Found on a website…

ARI has shipped 1.1 million books as part of the “Free Books for Teachers” program. So if the books have a lifespan of four to five years, then four to five million students are reading Ayn Rand’s novels in their English classes. By the end of the decade, over seven million kids will have read Ayn Rand.

Aside from the fact that I think it’s scary someone wants kids to read Rand (I think her greatest accomplishment is that she wrote thick books) this is also a great example of what we philosophers like to call a ‘fallacy.’

Aside from working on the thesis, getting well and moving offices (and who says a man can’t multitask) I am slowly building up a store of new examples for PHIL105, the class I am ‘triumphantly’ returning to in the summer semester.

So why is this a good example, you might ask? And has it anything to do with Conspiracy Theories? The answer to the latter is no, unfortunately (unless you think the actions of the ARI are malacious, covert and out to achieve some ignoble end). In regards to the former question, well…

The arguer assumes that the unsolicited books are going to be put to use in the classroom. This is, of course, not necessarily the case. I’m no expert on North American schools, but I suspect they have a curriculum, assigned texts and, of course, limited teaching time. Most teachers tend to select books based upon their knowledge of the work, how useful they think it has been in the past, et cetera. A new, unsolicited text, unless highly recommended, probably isn’t going to creep into the reading list. Sure, some whackjob teacher might end up using it, but I suspect a lot of them will end up in the bookstall at the school fair.

What kind of fallacy is this an example of? It’s an example of insufficient evidence; the arguer assumes that, by the end of the decade, over seven million kids will have read Ayn Rand. Structure-wise, it looks a little like this:

P1. ‘The Fountainhead’ is available as an assignable reading in sixty-two percent of New Zealand secondary schools.
Therefore, probably,
C1. It has been found useful in many New Zealand secondary schools.
Therefore (probably),
C2. ‘The Fountainhead’ might be a useful assigned reading for secondary-aged children.

Yes it might, but might does not imply is (somewhere, out there, a philosopher giggles).

This kind of fallacy is common; the fact that five million copies of a certain book have been sent out to schools throughout a country is just an empty claim if there is no further evidence or theory to base an argument about. You might as well argue that as Bibles are found throughout a majority of houses in New Zealand then most New Zealanders are Christian. The former does not imply the latter without further justification.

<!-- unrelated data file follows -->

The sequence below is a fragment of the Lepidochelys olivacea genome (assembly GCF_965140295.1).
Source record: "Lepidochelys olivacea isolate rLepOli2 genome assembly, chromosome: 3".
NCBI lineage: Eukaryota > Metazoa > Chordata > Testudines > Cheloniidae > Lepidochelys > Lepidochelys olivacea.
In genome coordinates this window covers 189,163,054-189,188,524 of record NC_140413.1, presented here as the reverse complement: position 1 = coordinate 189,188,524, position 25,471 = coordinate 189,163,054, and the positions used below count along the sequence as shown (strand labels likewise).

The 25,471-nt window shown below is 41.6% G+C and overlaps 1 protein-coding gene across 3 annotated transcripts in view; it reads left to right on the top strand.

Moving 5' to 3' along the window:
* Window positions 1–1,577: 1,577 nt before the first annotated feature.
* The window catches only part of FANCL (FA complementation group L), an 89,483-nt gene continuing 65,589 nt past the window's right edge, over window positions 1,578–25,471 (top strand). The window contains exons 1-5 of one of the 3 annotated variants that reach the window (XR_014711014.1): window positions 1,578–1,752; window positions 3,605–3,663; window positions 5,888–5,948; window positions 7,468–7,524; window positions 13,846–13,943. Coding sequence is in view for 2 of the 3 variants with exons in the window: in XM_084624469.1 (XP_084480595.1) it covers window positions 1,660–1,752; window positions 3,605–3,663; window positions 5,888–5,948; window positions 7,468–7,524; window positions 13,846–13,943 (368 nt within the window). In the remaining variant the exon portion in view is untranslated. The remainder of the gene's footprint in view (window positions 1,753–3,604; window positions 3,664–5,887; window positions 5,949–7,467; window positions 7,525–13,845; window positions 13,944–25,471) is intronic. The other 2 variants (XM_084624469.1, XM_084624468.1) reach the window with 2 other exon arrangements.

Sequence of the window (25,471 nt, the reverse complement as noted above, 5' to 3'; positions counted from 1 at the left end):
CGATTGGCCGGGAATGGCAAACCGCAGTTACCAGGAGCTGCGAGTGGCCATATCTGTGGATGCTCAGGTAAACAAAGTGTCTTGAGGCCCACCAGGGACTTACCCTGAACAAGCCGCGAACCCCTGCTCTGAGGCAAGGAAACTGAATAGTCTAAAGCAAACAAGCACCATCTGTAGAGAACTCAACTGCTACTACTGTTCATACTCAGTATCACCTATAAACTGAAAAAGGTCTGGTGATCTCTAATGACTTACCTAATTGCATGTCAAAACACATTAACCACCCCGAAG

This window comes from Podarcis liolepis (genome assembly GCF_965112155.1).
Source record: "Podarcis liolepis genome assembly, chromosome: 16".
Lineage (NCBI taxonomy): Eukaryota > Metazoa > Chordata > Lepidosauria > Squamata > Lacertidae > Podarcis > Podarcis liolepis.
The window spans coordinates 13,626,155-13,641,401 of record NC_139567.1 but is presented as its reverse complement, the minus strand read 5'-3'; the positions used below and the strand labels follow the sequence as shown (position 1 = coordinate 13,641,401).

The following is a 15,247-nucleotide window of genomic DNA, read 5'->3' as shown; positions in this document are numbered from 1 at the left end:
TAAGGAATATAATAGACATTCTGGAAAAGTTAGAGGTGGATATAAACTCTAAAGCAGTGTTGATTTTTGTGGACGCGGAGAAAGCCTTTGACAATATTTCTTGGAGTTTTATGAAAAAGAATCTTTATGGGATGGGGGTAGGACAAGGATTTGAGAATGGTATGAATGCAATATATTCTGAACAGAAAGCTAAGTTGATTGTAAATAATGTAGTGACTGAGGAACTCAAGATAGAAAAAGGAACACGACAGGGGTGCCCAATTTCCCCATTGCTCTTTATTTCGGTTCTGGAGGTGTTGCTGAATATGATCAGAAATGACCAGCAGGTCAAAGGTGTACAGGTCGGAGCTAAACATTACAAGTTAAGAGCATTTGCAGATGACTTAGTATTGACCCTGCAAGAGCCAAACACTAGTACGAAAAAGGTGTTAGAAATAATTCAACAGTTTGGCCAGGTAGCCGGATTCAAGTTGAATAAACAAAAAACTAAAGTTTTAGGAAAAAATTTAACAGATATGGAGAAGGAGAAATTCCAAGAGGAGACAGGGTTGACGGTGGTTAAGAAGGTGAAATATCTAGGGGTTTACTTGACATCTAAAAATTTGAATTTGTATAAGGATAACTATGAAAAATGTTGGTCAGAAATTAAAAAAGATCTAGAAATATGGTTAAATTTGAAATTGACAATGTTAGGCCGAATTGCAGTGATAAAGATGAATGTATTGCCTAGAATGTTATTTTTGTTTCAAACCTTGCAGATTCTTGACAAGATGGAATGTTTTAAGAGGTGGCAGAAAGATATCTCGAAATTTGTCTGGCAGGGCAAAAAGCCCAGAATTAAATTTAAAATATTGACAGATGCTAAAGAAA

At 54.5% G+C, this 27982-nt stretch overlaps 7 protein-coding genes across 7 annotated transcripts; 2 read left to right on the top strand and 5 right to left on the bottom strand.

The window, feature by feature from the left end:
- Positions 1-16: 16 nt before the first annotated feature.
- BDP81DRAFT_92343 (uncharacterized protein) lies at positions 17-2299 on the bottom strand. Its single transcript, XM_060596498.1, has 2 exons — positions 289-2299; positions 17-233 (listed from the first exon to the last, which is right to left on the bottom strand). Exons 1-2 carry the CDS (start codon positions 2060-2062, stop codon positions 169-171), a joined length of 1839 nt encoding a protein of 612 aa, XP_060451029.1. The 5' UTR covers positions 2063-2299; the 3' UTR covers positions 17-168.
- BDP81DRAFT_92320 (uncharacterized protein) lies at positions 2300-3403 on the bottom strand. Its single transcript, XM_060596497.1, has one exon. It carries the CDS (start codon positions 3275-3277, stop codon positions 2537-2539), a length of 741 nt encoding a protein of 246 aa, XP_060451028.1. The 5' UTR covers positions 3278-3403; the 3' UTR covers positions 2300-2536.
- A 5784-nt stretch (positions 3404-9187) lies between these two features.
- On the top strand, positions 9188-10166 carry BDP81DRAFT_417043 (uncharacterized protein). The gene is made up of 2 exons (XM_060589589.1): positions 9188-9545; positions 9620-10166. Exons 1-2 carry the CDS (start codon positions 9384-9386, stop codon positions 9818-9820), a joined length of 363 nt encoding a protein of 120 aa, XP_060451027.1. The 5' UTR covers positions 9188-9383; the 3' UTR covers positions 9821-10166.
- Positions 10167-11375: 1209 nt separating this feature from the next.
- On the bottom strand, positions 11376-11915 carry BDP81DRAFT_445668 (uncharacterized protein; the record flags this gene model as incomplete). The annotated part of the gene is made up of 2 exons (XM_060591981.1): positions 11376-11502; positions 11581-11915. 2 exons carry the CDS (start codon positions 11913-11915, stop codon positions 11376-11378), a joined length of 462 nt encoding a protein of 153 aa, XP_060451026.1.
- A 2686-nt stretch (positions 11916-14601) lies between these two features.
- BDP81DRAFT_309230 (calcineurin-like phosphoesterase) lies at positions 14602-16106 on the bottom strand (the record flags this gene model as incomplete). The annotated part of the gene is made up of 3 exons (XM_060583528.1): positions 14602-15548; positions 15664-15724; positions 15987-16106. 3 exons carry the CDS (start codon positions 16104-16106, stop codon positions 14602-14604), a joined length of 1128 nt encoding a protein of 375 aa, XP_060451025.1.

Enough of that. Work to do. Back to the paucity of postings.

As Seen by Rachel Hunter

I’m currently reading “Unexplained New Zealand: Ghosts, UFOs and Mysterious Creatures” by Julie Miller and Grant Osborn. It’s “interesting” thus far; i’s just a catalogue of haunted sites from post-colonial New Zealand with little theory as to how and why. Chapter Three, however, is a collection of sightings by celebrities. It doesn’t present the material explicitly as “And here are famous people you admire who claim to have seen ghosts; must be something to it” but the implication is there. We get a litany of celebrities such as Peter Jackson, Sir Edmund Hilary and… Rachel Hunter. I can’t really judge her as an expert; I’m no follower of former fashion models, but whilst these people might well be examples of New Zealanders who have excelled in their field I can’t really imagine them to be examples of clear and critical reasoners. Hilary, for one, has been responsible for some fairly weird statements about conservation, eco-tourism and the like (and made the unfortunate mistake of not condemning outright the theory that the Celts got to New Zealand first).

I’m not sure whether I’ve written about the fallacious appeal to authority and I’m not sure I need to. Some of us will remember the ad for painkillers fronted by one of the actors from “The Flying Doctors:”

Hi, I’m not a doctor but I do play one on TV. When pain persists I use…

I don’t seem to recall it lasting particularly long; I think the public rightly found it laughable. Still, such appeals seem to fool certain parts of the population and it’s probably because we value celebrity in a fairly obnoxious way (which could be cultural or it might just be a biological urge; evolution has done some funny things to the development of our psyche (he says in such a way that it seems to suggest it could have been formed otherwise)). Beliefs, such as those found in ghosts, which are usually frowned upon seem to gain some kind of weird, context-specific, justification if you find out so-and-so also believes it. This seems true of Conspiracy Theories; much is made (on the interweb) of the fact that Charlie (sorry, Charles) Sheen not only thinks 9/11 was an inside job but that he believes it so fervently that he wants to narrate the third edition of “Loose Change.”

Convinced? I wasn’t….That’s what people like me think, anyway.

Hmm.

(A short note, seeing that I’ve just finished the book. It seems that a lot of sightings of anomalies are often made by the same person and this seems suspicious, but as I was deliberating what to make of it there was a section on the catching of the record-breaking colossal squid that was caught a few years back off the coast of Aotearoa and the skipper of that trawler was responsible for catching the last record-breaking colossal squid. Sometimes these things happen; no one said probability theory was intuitive.)

Postscript

I wrote this post several days before Sir Edmund Hillary died. I make no apologies for the tone in re his intellect. He did do great things with ‘Citizens for Rowling,’ after all.